High-Tech Radar System Coming To Coast


A new radar system that will eliminate a regional weather blind spot and give forecasters better information about storms approaching from the Pacific will be in place in September of next year, a year ahead of schedule, Sen. Maria Cantwell's office told KIRO 7 Eyewitness News.

While visiting the KIRO 7 Weather Center on Wednesday, Cantwell also told KIRO 7 Chief Meteorologist Rebecca Stevenson that she has acquired an Air Force base Doppler radar that is more advanced than any now operating in the country.

Placed on the coast near Hoquiam, the radar will close a gap of radar coverage of weather coming in from the ocean.  Right now, forecasters can't see many storms rolling in because radar coverage is blocked by the Olympic Mountains.

"It'll give forecasters like yourself much more accurate information about the storm and its impacts on the residents of Western Washington," Cantwell told Stevenson.

Those impacts can be severe.  In December 2007, a powerful wind and rainstorm blasted Western Washington, pounding coastal areas and flooding the Chehalis River.  The storm killed eight people and caused $1 billion in damage.  Because of a lack of coast radar, forecasters didn't have a good idea of the storm's intensity.  That will soon change.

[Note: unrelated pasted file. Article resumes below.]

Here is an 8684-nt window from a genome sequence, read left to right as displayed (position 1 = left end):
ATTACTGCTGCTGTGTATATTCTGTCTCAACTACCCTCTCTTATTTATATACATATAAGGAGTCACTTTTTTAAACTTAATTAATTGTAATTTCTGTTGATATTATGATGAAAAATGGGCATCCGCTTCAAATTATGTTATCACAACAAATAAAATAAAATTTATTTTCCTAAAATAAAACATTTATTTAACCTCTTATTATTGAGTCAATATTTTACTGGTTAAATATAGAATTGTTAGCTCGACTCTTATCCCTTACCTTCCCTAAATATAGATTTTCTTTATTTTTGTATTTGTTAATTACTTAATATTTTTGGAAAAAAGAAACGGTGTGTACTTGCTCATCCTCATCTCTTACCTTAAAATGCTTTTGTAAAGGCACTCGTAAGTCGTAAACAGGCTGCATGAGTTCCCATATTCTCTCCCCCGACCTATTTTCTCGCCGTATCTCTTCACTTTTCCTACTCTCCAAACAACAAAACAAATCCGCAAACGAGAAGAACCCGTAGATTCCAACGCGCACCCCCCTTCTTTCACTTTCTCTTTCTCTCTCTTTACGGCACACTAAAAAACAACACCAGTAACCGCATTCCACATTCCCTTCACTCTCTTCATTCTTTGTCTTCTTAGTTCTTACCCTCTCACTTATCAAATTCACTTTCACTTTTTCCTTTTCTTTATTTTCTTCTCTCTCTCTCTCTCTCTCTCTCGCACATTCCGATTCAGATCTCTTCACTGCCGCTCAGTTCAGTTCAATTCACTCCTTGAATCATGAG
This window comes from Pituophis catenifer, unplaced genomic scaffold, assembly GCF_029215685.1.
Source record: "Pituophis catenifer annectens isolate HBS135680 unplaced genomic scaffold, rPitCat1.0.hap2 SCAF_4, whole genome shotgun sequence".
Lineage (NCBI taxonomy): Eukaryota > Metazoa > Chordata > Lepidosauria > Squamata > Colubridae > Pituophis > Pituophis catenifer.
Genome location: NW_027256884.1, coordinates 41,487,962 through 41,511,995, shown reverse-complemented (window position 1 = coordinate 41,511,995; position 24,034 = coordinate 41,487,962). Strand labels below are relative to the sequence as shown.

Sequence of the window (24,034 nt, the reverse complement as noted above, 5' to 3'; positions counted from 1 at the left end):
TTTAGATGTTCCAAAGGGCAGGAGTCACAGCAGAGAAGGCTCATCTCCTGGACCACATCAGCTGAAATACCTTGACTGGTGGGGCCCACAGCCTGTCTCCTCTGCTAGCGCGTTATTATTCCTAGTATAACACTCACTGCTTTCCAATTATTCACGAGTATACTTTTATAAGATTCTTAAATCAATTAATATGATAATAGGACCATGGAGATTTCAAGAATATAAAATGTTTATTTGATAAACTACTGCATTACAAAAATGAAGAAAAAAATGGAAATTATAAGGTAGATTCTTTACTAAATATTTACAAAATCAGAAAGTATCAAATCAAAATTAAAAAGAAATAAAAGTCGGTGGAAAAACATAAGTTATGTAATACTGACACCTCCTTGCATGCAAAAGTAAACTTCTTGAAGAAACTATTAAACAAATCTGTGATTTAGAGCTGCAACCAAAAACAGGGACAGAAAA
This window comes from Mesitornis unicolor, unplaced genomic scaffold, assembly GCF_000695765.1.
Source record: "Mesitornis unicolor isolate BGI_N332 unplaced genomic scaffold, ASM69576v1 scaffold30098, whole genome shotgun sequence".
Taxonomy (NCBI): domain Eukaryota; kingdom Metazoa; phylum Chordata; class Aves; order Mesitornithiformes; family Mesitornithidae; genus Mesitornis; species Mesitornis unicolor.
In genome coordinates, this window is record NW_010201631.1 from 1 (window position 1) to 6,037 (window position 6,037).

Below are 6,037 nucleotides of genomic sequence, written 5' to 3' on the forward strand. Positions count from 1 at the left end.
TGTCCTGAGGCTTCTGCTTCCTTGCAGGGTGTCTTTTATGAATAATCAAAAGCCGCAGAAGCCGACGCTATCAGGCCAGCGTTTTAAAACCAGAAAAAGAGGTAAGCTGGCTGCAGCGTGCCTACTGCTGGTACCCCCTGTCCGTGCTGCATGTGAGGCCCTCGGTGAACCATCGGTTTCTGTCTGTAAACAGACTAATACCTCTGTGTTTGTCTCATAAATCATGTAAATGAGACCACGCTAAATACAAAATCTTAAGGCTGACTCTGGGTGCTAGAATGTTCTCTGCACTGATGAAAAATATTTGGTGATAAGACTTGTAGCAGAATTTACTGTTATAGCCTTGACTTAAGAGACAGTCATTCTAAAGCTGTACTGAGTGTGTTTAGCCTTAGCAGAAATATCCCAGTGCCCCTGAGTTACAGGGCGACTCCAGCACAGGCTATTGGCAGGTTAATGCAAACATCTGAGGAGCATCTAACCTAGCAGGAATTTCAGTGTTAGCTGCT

"It's extraordinary good news," said University of Washington Atmospheric Scientist Cliff Mass.

Mass was one of the early advocates for the new coastal radar.  He said the latest-generation device will allow forecasters to peer into the heart of a storm.

"The radar is able to figure out what type of precipitation it is -- whether it's a snow crystal or a raindrop.  It will also help determine how heavy the rain is," Mass said.

The radar system was being used by the Air Force at Keesler Air Force Base in Mississippi, Cantwell's office said. Because the Air Force is sending its radar trainees elsewhere, the system is available for the Washington coast.

The National Weather Service said the system will be the one of the first state-of-the-art "dual polarization" radars used in civilian forecasting. The dual polarization technology provides an in-depth look at precipitation at varying altitudes, enabling forecasters to better predict the type and intensity of precipitation.

It's just the kind of information Westport fishermen like Steve Westrick need to know.

"We've got caught in a couple of 30 knot blows and seas well over ten feet," Westrick said. "So if we had advance warning of that it would help a lot."